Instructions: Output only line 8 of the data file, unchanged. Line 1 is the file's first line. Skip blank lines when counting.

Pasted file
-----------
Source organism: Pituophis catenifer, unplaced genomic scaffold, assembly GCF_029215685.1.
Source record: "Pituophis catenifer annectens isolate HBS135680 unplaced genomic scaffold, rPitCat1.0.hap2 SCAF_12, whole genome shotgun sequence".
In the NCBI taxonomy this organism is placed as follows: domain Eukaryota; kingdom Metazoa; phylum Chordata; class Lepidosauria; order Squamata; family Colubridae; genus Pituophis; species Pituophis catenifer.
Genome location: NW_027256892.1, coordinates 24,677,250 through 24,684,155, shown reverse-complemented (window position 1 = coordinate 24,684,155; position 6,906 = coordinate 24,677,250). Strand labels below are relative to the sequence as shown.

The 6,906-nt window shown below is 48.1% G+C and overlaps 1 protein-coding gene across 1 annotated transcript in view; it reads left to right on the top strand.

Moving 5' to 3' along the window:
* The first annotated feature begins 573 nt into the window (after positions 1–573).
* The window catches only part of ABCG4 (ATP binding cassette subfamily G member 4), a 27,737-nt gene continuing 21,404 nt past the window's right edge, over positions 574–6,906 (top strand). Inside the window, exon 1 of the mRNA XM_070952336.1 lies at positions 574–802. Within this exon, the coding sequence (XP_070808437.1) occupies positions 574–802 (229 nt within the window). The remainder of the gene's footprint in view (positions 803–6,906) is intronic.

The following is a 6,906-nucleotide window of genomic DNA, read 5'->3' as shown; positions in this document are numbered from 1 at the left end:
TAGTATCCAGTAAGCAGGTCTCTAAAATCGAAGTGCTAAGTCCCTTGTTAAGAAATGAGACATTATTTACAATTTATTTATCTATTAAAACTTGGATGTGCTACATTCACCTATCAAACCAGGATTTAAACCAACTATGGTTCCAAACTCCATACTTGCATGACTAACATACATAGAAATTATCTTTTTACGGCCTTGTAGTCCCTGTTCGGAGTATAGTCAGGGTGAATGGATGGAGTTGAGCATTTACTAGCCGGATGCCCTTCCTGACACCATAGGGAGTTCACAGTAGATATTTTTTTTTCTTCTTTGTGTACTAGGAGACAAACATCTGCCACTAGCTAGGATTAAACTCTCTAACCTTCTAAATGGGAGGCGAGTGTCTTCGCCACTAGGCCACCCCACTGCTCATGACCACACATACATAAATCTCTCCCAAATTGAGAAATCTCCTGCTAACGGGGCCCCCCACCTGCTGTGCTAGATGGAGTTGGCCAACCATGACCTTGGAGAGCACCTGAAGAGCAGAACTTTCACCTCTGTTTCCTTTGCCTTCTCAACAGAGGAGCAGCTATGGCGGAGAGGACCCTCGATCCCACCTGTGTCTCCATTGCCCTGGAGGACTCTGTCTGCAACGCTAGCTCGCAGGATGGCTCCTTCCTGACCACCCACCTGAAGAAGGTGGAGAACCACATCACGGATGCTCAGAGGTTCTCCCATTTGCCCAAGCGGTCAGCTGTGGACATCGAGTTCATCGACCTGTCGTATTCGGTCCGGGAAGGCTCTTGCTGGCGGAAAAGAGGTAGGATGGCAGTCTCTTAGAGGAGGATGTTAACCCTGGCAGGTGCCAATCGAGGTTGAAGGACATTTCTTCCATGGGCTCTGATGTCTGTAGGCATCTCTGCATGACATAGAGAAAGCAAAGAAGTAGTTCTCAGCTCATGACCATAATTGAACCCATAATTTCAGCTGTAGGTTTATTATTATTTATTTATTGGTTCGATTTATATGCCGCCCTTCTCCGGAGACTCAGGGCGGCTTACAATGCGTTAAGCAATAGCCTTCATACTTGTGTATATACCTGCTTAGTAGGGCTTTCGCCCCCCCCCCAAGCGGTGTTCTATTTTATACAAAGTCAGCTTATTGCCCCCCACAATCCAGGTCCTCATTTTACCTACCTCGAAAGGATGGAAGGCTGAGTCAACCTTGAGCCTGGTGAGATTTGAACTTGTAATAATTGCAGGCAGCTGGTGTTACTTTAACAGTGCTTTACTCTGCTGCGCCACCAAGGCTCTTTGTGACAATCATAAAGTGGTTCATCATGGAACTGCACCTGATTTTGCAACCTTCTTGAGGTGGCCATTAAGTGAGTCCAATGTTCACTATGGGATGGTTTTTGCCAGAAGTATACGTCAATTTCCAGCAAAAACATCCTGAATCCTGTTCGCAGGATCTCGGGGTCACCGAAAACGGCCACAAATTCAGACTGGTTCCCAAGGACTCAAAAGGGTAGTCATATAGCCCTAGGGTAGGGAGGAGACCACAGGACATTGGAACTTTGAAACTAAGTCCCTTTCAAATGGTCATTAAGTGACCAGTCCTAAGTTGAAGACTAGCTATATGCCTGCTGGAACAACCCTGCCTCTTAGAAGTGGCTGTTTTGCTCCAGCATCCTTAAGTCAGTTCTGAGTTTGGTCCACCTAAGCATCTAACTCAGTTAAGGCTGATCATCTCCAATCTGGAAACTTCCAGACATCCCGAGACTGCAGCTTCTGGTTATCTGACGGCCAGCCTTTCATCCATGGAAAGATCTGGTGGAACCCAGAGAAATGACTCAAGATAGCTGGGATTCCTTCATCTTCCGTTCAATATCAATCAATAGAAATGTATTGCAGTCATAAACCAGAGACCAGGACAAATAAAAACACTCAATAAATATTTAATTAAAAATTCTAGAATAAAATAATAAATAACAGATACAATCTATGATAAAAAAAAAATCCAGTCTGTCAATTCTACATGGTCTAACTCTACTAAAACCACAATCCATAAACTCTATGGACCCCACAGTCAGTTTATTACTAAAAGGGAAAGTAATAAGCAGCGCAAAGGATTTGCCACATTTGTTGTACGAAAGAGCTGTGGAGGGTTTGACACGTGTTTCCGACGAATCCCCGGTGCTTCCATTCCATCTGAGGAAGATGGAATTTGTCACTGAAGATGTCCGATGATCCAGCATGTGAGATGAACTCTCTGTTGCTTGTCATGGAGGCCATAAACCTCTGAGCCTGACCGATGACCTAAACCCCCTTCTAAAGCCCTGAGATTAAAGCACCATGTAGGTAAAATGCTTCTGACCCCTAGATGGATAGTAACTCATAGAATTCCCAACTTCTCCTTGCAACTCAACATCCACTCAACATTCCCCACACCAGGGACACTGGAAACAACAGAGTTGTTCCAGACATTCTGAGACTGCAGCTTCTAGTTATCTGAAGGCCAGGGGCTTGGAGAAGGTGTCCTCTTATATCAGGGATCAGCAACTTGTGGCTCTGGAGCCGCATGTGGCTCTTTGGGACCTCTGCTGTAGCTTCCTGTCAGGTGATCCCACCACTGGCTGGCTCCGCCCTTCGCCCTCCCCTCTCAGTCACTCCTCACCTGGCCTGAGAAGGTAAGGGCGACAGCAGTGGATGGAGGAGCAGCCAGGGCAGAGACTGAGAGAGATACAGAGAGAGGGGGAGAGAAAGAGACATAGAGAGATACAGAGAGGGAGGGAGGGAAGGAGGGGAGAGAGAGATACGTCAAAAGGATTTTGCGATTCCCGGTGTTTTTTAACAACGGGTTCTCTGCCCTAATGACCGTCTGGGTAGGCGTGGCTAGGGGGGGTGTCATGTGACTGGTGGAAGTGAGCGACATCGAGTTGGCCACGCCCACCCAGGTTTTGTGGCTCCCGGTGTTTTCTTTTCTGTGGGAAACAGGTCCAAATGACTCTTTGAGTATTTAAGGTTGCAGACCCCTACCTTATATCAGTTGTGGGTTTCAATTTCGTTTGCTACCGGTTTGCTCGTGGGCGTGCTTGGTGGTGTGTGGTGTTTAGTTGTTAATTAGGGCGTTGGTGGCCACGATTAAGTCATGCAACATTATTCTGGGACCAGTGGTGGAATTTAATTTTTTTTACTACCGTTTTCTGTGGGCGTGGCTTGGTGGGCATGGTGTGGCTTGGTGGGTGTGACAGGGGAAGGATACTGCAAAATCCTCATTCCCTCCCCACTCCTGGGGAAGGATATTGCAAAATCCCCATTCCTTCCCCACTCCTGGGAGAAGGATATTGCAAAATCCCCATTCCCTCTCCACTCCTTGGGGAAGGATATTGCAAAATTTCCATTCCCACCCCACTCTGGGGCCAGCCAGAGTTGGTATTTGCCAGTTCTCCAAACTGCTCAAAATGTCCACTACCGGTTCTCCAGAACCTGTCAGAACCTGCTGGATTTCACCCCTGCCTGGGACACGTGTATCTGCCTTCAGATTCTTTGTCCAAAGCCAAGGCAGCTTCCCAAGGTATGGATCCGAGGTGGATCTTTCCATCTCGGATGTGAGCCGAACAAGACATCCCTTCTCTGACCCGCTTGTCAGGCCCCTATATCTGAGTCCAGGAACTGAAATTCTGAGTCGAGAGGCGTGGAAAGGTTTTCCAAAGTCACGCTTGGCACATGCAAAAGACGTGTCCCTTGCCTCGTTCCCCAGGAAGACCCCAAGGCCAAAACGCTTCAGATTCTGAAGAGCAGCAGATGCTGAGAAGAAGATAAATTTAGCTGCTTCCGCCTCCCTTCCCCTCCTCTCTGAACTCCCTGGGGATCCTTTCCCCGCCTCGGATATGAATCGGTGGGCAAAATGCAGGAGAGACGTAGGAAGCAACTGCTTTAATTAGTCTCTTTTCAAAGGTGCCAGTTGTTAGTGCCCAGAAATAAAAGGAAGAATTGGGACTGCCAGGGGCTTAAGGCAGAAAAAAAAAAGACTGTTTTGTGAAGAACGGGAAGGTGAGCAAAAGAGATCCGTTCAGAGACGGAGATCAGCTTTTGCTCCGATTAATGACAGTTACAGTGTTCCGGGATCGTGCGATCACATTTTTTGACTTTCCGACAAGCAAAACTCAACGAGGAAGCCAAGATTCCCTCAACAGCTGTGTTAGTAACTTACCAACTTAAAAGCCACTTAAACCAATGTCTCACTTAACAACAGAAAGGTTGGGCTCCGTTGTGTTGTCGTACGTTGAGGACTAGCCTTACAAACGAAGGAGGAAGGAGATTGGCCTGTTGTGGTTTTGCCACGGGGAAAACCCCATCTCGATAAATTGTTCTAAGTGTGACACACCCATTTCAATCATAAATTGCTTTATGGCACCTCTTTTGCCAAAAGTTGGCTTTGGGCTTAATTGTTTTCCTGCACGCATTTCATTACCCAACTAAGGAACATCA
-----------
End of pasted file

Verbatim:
* The window catches only part of ABCG4 (ATP binding cassette subfamily G member 4), a 27,737-nt gene continuing 21,404 nt past the window's right edge, over positions 574–6,906 (top strand). Inside the window, exon 1 of the mRNA XM_070952336.1 lies at positions 574–802. Within this exon, the coding sequence (XP_070808437.1) occupies positions 574–802 (229 nt within the window). The remainder of the gene's footprint in view (positions 803–6,906) is intronic.